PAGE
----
Historical land use practices have created unique habitat at Big Oaks National Wildlife Refuge for many rare and uncommon species of animals and plants. The 50,000 acres of land has been designated as a Globally Important Bird Area.
Days Open for Public Use

Big Oaks is generally open to visitors on Mondays and Fridays and the second and fourth Saturday of each month except for Federal Holidays. The refuge is currently closed to public use and will open for the season on April 15. For more information call the refuge office at 812-273-0783. 

Visit Us

For a first visit to Big Oaks National Wildlife Refuge, please allow at least an hour to stop at the office, take the safety briefing and obtain a daily pass. That’s also a great time to talk with the staff about activities available on the refuge, pick up a refuge map, and find out about current wildlife sightings.  

Location and Contact Information


      The refuge offers guided tours by van throughout the public use season. Special guided tours can be requested for birding, wildflower hikes, and historical tours of the property. Visitors can also schedule tours of the historic Old Timbers Lodge.  For more information call the refuge Office. Tours of the refuge could be restricted due to pandemic restrictions.

      What We Do

      Wildlife and habitat management, especially for rare and endangered species, are the priorities for Big Oaks staff. Various kinds of surveys and monitoring take place annually on the refuge, usually in cooperation with local universities.  Past projects have included monitoring endangered Indiana bats, American burying beetles, and American kestrels. Volunteers and interns have assisted with many surveys of forest and grassland bird nest productivity, cerulean warbler nesting ecology, and small mammal biodiversity.  The most recent and on-going project on the refuge is providing habitat for monitoring the state-endangered crawfish frog.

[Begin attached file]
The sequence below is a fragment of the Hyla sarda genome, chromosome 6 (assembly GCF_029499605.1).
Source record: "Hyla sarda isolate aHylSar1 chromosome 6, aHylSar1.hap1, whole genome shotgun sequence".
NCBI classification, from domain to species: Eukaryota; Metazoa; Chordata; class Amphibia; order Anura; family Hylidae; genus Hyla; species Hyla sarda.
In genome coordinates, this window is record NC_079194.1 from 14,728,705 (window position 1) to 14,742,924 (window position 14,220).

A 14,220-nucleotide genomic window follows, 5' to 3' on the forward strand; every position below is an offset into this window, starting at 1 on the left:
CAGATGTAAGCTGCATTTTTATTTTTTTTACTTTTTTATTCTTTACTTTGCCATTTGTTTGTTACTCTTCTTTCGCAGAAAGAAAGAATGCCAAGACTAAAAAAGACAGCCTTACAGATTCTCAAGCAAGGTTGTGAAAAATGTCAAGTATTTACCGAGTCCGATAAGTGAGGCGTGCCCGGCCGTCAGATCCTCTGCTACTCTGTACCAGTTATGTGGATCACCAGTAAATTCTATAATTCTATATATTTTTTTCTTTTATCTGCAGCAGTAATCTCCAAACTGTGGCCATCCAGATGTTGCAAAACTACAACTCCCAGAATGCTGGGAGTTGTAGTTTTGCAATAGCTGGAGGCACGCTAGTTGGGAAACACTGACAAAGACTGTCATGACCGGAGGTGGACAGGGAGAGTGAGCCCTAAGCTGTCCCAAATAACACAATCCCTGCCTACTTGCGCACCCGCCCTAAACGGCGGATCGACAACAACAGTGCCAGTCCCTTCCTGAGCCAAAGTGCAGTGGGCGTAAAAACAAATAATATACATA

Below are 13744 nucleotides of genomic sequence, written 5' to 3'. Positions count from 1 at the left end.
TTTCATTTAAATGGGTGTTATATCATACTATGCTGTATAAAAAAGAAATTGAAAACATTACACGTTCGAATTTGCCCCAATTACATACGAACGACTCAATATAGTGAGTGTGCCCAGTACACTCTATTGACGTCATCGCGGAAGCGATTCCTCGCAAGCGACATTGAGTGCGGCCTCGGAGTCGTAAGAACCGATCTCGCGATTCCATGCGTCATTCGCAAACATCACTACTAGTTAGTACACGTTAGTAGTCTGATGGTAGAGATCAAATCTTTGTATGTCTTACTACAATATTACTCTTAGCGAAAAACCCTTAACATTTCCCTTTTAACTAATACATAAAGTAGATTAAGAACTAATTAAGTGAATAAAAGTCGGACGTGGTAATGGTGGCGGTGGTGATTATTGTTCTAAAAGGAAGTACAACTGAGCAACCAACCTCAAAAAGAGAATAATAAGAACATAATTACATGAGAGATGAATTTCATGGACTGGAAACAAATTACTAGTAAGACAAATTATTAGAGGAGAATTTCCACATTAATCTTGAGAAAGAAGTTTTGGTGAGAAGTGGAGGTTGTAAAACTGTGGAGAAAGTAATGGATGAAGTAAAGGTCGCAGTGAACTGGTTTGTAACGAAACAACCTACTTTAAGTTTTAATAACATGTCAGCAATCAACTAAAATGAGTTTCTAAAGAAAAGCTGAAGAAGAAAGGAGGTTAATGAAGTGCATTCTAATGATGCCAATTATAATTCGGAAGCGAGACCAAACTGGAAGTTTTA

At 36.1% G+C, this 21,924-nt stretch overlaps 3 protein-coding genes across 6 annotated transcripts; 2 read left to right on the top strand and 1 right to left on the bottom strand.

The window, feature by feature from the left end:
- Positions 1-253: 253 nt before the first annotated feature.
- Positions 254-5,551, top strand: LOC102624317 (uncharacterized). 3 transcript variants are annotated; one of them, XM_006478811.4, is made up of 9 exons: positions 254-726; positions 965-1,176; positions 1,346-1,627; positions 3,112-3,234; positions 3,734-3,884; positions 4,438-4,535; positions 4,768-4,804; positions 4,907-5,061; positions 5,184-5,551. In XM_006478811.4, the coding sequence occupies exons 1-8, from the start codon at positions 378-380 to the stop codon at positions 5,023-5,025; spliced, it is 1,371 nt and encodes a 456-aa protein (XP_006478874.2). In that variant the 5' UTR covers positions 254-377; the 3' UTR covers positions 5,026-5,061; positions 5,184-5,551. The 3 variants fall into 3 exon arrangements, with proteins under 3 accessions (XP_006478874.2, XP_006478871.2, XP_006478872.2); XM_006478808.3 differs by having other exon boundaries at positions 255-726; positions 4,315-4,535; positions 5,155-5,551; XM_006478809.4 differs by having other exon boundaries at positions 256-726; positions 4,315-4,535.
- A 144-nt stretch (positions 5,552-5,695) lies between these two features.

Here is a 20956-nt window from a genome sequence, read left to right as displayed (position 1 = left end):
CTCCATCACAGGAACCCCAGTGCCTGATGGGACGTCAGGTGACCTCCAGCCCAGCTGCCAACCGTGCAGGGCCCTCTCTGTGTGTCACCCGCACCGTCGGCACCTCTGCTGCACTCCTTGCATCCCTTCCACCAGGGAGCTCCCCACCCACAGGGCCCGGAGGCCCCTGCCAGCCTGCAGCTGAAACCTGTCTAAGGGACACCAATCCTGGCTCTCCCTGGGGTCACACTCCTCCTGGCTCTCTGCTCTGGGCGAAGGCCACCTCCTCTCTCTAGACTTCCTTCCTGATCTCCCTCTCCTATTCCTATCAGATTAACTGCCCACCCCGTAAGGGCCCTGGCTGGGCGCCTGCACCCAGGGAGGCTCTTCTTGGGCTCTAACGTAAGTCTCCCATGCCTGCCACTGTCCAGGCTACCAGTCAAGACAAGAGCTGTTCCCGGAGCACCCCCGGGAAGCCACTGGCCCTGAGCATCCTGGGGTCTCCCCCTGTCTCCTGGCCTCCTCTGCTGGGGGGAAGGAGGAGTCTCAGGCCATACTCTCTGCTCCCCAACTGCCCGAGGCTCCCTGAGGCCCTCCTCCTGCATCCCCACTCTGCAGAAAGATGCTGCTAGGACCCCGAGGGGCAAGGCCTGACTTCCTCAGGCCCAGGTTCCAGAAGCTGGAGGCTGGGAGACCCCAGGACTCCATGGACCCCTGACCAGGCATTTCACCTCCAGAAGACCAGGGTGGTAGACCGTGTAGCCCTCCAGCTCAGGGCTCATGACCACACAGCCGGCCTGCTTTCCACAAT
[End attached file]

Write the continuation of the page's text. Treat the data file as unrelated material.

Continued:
Entrance sign at Big Oaks National Wildlife Refuge

      Activities at Big Oaks require paying either a daily fee of $3 for a public access permit or $15 for an annual access permit with certain exceptions. Holders of a Federal Duck Stamp do not need to pay a fee or does anyone age 15 and under. Holders of Federal Interagency Senior, Access, and...

      Our Organization

      A bright blue sky obstructed by fluffy white clouds reflected off of a stream shot from inside a kayak
      The U.S. Fish and Wildlife Service manages an unparalleled network of public lands and waters called the National Wildlife Refuge System. With more than 560 refuges spanning the country, this system protects iconic species and provides some of the best wildlife viewing opportunities on Earth.

      Our Species

      Big Oaks National Wildlife Refuge is a Globally Important Bird Area and hosts one of the world’s largest populations of Henslow’s sparrows. The refuge also provides nesting habitat for cerulean warblers, temporary wetlands and grasslands for state endangered crawfish frogs and habitat for many other rare species of animals and plants.

      Bald eagle up close with wing raised

      A large raptor, the bald eagle has a wingspread of about seven feet. Adults have a dark brown body and wings, white head and tail, and a yellow beak. Juveniles are mostly brown with white mottling on the body, tail, and undersides of wings. Adult plumage usually is obtained by the sixth year. In...

      FWS Focus

      Projects and Research

      Big Oaks has been monitoring and managing for the state endangered crawfish frog for many years.  Other research projects have included the monitoring of Indiana bats, saw-whet owls,American burying beetles, and American kestrels.

      Northern saw-whet owls migrate through Indiana every fall and banding has taken place at Big Oaks for many years to learn more about the owl's distribution and abundance. Banding takes place on nights in early Novem ber where the birds are caught in mist nets (similar to a fine mesh tennis net).